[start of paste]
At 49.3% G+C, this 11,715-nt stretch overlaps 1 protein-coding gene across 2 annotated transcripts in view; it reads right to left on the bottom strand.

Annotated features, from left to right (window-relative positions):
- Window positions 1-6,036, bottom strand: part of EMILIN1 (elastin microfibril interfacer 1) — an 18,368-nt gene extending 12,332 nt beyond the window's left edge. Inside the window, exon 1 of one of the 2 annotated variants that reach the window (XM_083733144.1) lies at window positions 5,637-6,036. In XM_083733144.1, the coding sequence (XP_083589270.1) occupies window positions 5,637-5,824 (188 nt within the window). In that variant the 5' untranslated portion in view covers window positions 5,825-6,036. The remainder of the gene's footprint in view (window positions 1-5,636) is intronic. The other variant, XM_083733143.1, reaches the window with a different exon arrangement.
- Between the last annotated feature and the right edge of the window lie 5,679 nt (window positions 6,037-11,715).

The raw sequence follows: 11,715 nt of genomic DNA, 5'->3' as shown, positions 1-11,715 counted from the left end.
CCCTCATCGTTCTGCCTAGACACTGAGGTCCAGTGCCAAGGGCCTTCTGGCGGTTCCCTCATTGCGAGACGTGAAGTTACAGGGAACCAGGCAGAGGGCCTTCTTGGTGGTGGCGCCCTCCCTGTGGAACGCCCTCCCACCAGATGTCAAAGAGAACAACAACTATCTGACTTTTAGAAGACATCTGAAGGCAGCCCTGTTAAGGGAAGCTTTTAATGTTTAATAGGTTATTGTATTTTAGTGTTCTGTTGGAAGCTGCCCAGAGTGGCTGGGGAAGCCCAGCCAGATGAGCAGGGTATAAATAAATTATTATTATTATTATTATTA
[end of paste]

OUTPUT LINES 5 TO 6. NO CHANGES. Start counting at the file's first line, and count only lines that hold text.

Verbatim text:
The raw sequence follows: 11,715 nt of genomic DNA, 5'->3' as shown, positions 1-11,715 counted from the left end.
CCCTCATCGTTCTGCCTAGACACTGAGGTCCAGTGCCAAGGGCCTTCTGGCGGTTCCCTCATTGCGAGACGTGAAGTTACAGGGAACCAGGCAGAGGGCCTTCTTGGTGGTGGCGCCCTCCCTGTGGAACGCCCTCCCACCAGATGTCAAAGAGAACAACAACTATCTGACTTTTAGAAGACATCTGAAGGCAGCCCTGTTAAGGGAAGCTTTTAATGTTTAATAGGTTATTGTATTTTAGTGTTCTGTTGGAAGCTGCCCAGAGTGGCTGGGGAAGCCCAGCCAGATGAGCAGGGTATAAATAAATTATTATTATTATTATTATTA